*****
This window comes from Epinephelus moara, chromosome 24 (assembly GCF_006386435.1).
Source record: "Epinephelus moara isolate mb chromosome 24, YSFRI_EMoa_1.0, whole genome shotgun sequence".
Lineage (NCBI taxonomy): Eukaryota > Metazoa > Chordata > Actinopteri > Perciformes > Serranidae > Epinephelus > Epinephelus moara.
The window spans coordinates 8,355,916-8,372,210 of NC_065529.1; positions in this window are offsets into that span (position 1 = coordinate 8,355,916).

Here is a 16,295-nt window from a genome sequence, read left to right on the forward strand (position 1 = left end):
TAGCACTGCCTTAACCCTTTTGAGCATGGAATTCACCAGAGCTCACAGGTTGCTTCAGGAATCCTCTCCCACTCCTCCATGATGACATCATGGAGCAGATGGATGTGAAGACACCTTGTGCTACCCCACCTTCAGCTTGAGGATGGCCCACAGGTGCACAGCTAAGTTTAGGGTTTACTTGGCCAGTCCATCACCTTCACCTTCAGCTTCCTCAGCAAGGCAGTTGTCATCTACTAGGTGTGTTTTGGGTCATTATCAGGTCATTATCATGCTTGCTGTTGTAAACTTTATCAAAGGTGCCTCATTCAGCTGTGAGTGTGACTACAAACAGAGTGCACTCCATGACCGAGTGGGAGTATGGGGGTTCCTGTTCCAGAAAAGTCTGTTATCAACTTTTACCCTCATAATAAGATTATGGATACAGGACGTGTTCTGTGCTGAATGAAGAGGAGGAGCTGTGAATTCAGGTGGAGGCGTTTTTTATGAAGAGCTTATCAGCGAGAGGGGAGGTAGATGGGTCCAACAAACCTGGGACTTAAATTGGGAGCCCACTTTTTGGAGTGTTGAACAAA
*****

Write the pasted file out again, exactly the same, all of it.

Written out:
This window comes from Epinephelus moara, chromosome 24 (assembly GCF_006386435.1).
Source record: "Epinephelus moara isolate mb chromosome 24, YSFRI_EMoa_1.0, whole genome shotgun sequence".
Lineage (NCBI taxonomy): Eukaryota > Metazoa > Chordata > Actinopteri > Perciformes > Serranidae > Epinephelus > Epinephelus moara.
The window spans coordinates 8,355,916-8,372,210 of NC_065529.1; positions in this window are offsets into that span (position 1 = coordinate 8,355,916).

Here is a 16,295-nt window from a genome sequence, read left to right on the forward strand (position 1 = left end):
TAGCACTGCCTTAACCCTTTTGAGCATGGAATTCACCAGAGCTCACAGGTTGCTTCAGGAATCCTCTCCCACTCCTCCATGATGACATCATGGAGCAGATGGATGTGAAGACACCTTGTGCTACCCCACCTTCAGCTTGAGGATGGCCCACAGGTGCACAGCTAAGTTTAGGGTTTACTTGGCCAGTCCATCACCTTCACCTTCAGCTTCCTCAGCAAGGCAGTTGTCATCTACTAGGTGTGTTTTGGGTCATTATCAGGTCATTATCATGCTTGCTGTTGTAAACTTTATCAAAGGTGCCTCATTCAGCTGTGAGTGTGACTACAAACAGAGTGCACTCCATGACCGAGTGGGAGTATGGGGGTTCCTGTTCCAGAAAAGTCTGTTATCAACTTTTACCCTCATAATAAGATTATGGATACAGGACGTGTTCTGTGCTGAATGAAGAGGAGGAGCTGTGAATTCAGGTGGAGGCGTTTTTTATGAAGAGCTTATCAGCGAGAGGGGAGGTAGATGGGTCCAACAAACCTGGGACTTAAATTGGGAGCCCACTTTTTGGAGTGTTGAACAAA